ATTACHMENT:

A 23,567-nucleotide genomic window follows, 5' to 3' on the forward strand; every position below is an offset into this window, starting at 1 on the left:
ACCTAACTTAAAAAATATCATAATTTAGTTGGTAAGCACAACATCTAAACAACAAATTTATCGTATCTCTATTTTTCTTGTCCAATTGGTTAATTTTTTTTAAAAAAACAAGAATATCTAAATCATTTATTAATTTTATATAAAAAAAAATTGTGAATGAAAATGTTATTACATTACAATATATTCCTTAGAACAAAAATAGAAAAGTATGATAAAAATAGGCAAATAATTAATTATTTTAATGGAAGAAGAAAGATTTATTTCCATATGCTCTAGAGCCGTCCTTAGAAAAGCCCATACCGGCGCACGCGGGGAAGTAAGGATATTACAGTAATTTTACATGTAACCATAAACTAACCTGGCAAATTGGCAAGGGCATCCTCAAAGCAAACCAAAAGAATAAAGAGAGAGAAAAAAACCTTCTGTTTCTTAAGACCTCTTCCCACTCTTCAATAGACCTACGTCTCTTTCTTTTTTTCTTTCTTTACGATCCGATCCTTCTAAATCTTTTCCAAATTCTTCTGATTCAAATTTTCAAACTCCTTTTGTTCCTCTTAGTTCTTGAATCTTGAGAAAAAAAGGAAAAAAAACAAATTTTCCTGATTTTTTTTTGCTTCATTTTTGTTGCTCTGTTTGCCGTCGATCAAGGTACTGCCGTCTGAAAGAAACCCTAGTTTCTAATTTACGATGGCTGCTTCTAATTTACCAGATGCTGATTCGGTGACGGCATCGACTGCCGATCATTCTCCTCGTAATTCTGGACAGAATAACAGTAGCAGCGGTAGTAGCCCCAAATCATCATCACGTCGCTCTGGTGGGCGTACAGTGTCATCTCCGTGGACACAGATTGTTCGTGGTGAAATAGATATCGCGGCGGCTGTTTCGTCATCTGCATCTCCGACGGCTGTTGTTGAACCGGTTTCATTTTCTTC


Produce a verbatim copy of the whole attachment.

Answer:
A 23,567-nucleotide genomic window follows, 5' to 3' on the forward strand; every position below is an offset into this window, starting at 1 on the left:
ACCTAACTTAAAAAATATCATAATTTAGTTGGTAAGCACAACATCTAAACAACAAATTTATCGTATCTCTATTTTTCTTGTCCAATTGGTTAATTTTTTTTAAAAAAACAAGAATATCTAAATCATTTATTAATTTTATATAAAAAAAAATTGTGAATGAAAATGTTATTACATTACAATATATTCCTTAGAACAAAAATAGAAAAGTATGATAAAAATAGGCAAATAATTAATTATTTTAATGGAAGAAGAAAGATTTATTTCCATATGCTCTAGAGCCGTCCTTAGAAAAGCCCATACCGGCGCACGCGGGGAAGTAAGGATATTACAGTAATTTTACATGTAACCATAAACTAACCTGGCAAATTGGCAAGGGCATCCTCAAAGCAAACCAAAAGAATAAAGAGAGAGAAAAAAACCTTCTGTTTCTTAAGACCTCTTCCCACTCTTCAATAGACCTACGTCTCTTTCTTTTTTTCTTTCTTTACGATCCGATCCTTCTAAATCTTTTCCAAATTCTTCTGATTCAAATTTTCAAACTCCTTTTGTTCCTCTTAGTTCTTGAATCTTGAGAAAAAAAGGAAAAAAAACAAATTTTCCTGATTTTTTTTTGCTTCATTTTTGTTGCTCTGTTTGCCGTCGATCAAGGTACTGCCGTCTGAAAGAAACCCTAGTTTCTAATTTACGATGGCTGCTTCTAATTTACCAGATGCTGATTCGGTGACGGCATCGACTGCCGATCATTCTCCTCGTAATTCTGGACAGAATAACAGTAGCAGCGGTAGTAGCCCCAAATCATCATCACGTCGCTCTGGTGGGCGTACAGTGTCATCTCCGTGGACACAGATTGTTCGTGGTGAAATAGATATCGCGGCGGCTGTTTCGTCATCTGCATCTCCGACGGCTGTTGTTGAACCGGTTTCATTTTCTTC